The idea is to make a copy first and keep it in an even more secure location, so that if a subkey (or the machine its on) gets compromised, your master key remains safe and you are always in a position to revoke subkeys and create new ones.

Sign the New Key with the Old One

If you have an old key, you should sign the new one with it. This tells everyone who trusted the old key that the new one is legitimate and can therefor also be trusted.

Here I went back to Ana’s instructions. Basically:

gpg --default-key OLDKEY --sign-key NEWKEY

or, in my case:

gpg --default-key 0xEC3584EFD449E59A --sign-key 0x726724204C644D83

Send it to a Key Server

Tell the world so they can verfiy your signature and send you encrypted messages:

gpg --send-key 0x726724204C644D83

Revoking Old UIDs

If you’re like me, your old key might have some addresses which you have left behind. You can’t remove addresses from your keys, but you can tell the world to stop using them.

To do this for my old key, I followed instructions on the gnupg mailing list

Everything still looks the same when you search for my old key:

pub  1024D/D449E59A 2007-07-20 Andrew Beekhof <>
                               Andrew Beekhof <>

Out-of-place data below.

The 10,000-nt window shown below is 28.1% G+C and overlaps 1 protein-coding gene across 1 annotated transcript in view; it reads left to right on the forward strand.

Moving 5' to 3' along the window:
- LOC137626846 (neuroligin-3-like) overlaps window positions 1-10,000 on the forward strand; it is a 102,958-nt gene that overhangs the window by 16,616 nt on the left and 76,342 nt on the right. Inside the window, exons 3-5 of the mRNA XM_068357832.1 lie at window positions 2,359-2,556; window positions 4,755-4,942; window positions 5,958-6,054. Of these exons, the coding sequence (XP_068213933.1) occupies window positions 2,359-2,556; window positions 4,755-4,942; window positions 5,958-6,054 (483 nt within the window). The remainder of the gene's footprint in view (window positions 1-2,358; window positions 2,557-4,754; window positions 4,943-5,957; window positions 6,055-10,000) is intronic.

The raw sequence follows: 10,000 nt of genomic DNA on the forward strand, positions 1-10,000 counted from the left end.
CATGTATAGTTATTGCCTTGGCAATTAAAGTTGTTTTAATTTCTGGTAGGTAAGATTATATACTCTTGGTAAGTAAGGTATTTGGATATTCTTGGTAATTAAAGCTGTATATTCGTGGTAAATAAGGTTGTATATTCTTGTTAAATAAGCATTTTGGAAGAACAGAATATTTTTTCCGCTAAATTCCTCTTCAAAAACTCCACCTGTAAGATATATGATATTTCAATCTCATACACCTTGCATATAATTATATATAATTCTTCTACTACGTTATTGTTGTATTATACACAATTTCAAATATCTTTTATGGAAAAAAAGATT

Andrew Beekhof <>
                               Andrew Beekhof <>
                               Andrew Beekhof <>
	 Fingerprint=E5F5 BEFC 781F 3637 774F  C1F8 EC35 84EF D449 E59A 

But if you click through to the key details, you’ll see the addresses associated with my time at Novell/SuSE now show revok in red.

pub  1024D/D449E59A 2007-07-20            
	 Fingerprint=E5F5 BEFC 781F 3637 774F  C1F8 EC35 84EF D449 E59A 

uid Andrew Beekhof <>
sig  sig3  D449E59A 2007-07-20 __________ __________ [selfsig]

uid Andrew Beekhof <>
sig  sig3  D449E59A 2007-07-20 __________ __________ [selfsig]
sig revok  D449E59A 2013-06-24 __________ __________ [selfsig]

This is how other people’s copy of gpg knows not to use this key for that address anymore. And also why its important to refresh your keys periodically.

Revoking Old Keys

Realistically though, you probably don’t want people using old and potentially compromised (or compromise-able) keys to send you sensitive messages. The best thing to do is revoke the entire key.

Since keys can’t be removed once you’ve uploaded them, you’re actually updating the existing entry. To do this you need the original private key - so keep it safe!

Some people advise you to pre-generate the revocation key - personally that seems like just one more thing to keep track of.

Orphaned keys that can’t be revoked still appear valid to anyone wanting to send you a secure message - a good reason to set an expiry date as a failsafe!

This is what one of my old revoked key looks like:

pub  1024D/DABA170E 2004-10-11 *** KEY REVOKED *** [not verified]
                               Andrew Beekhof (SuSE VPN Access) <>
	 Fingerprint=9A53 9DBB CF73 AB8F B57B  730A 3279 4AE9 DABA 170E 

Final Result

My new key:

pub  4096R/4C644D83 2013-06-24 Andrew Beekhof <>
                               Andrew Beekhof <>
                               Andrew Beekhof <>
	 Fingerprint=C503 7BA2 D013 6342 44C0  122C 7267 2420 4C64 4D83 

Closing word

I am by no means an expert at this, I would be very grateful to hear about any mistakes I may have made above.